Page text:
Best Par 4: 6th Hole – 428 Yards – Like the 8th at Pebble Beach, it takes about a millisecond to see how the 6th hole on Royal Melbourne's West course is one of the finest par fours on Mother Earth. The bunkering on the corner of the dogleg is the best I've ever seen in an effort to protect the hole without being unreasonable. The bunkering on that corner stretches out farther the further right you aim; so if you are going to try and cut the corner you darn well better hit your ball solid and precisely online. If you don't take on the bunkers then you aim left of them to what appears to be a wide landing area but can quickly turn against you as the fairway slopes away from the player and towards the tall grass and foliage on the far side. The further left you are off the tee the more challenging the approach shot is as the heinous bunker fronting the left side of the green comes into play; and that is the most difficult bunker on the entire property to save par from. The severely sloping green is a challenge on its own and would surely be considered a par three on a miniature golf course going from one end to the other, and four putts are not that uncommon. This is a fantastic hole that challenges every level of golfer and greatly rewards those that can tame it.
Best Par 5: 4th Hole – 504 Yards – Ascending and then descending over a large sand dune, the 4th hole is a great par five and an even better scoring opportunity. The tee shot plays to a blind landing area with the ideal line being just right of the three fairway bunkers that separates this hole from the neighboring 17th hole of the East course. Well struck tee shots will tumble down the backside of the dune and follow the right bend in the fairway. With a clean look from the fairway, there is no reason not to take a rip at hitting this green in two with a generous opening being afforded in front of the putting surface and a flat green to putt on once you are there. The miss you can’t have here is to the right; both on the tee shot where trees line the fairway and on the approach shot where the bunker complex short of the green is a nasty, and awkward, place to recover from.
Birdie Time: 10th Hole – 312 Yard Par 4 – There are so many great short par fours Melbourne’s Sandbelt, but none are better than this hole. From the elevated tee players are presented a choice on what club to hit and how aggressive of a play that will result in. The cavernous bunker on the left side must be avoided at all costs and protects a direct line to the green. Laying up to the generous fairway right of the bunker brings some sloping contours into play with the fairway tilting back towards the player for much of the time and then falling away to the brush once you’ve crested the peak. Many players have taken out a longer club in an attempt to drive the green only to find themselves tumbling through the brush on the backside if their line wasn’t perfect. The ideal play is a 3-wood that starts right of the fairway bunker and draws in toward the green while staying short of the bunker complex flanking the right side of the putting surface. The small green features a swell in front which gathers approach shots not given sufficient oomph while trying to reach the flag. The sloping putting surface is found at the high point of the hill and is unkind to shots that are struck with reckless accuracy. Pure genius in design and terrain, the 10th on Royal Melbourne’s West course is simply one of the best driveable par fours on the planet.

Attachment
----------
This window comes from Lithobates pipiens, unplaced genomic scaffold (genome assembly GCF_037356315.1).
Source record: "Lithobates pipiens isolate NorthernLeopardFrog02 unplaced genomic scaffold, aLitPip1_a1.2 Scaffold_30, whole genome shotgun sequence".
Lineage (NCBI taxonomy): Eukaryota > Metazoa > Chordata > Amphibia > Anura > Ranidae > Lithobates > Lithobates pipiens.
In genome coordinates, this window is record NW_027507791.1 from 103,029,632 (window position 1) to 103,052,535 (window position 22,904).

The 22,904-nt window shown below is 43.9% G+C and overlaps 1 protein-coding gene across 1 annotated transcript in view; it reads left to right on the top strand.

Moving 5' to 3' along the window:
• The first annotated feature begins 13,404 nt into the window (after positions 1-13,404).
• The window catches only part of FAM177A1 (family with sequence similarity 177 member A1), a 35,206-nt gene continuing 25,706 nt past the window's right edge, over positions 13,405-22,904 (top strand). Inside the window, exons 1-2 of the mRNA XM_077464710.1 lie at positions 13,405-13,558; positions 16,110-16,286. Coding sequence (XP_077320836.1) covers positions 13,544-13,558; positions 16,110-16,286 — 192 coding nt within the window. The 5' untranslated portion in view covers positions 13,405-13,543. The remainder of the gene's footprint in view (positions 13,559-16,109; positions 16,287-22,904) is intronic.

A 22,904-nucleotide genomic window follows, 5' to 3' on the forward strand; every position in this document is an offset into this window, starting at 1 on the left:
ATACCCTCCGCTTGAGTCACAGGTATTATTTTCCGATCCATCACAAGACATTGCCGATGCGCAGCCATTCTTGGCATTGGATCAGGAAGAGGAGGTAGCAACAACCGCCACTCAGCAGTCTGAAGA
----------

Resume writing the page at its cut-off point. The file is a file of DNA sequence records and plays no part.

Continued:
Bogey Beware: 11th Hole – 455 Yard Par 4 – After coming off a great birdie chance, Dr. MacKenzie and Royal Melbourne counter with a hole that wants to take that stroke right back. The tee shot plays well downhill before doglegging left and uphill to the greensite, but the key is picking the correct line with your driver. A line straight away likely runs through the fairway into the brush so the best line is at the corner of the dogleg that carries the bunker without getting swatted down by the tea trees on the left. Obviously the shorter the approach shot you leave yourself the better, especially if you can control the spin while engaging this green that slopes hard from the high point on the right down to the left. The miss is to the left that will allow you to be more aggressive on the chip shot back into the green’s grain. Hitting the green from 200+ yards out is a monumental feat so if you need to layup then pick your spot short of the greenside bunkers that allows for the best angle to that day’s pin placement.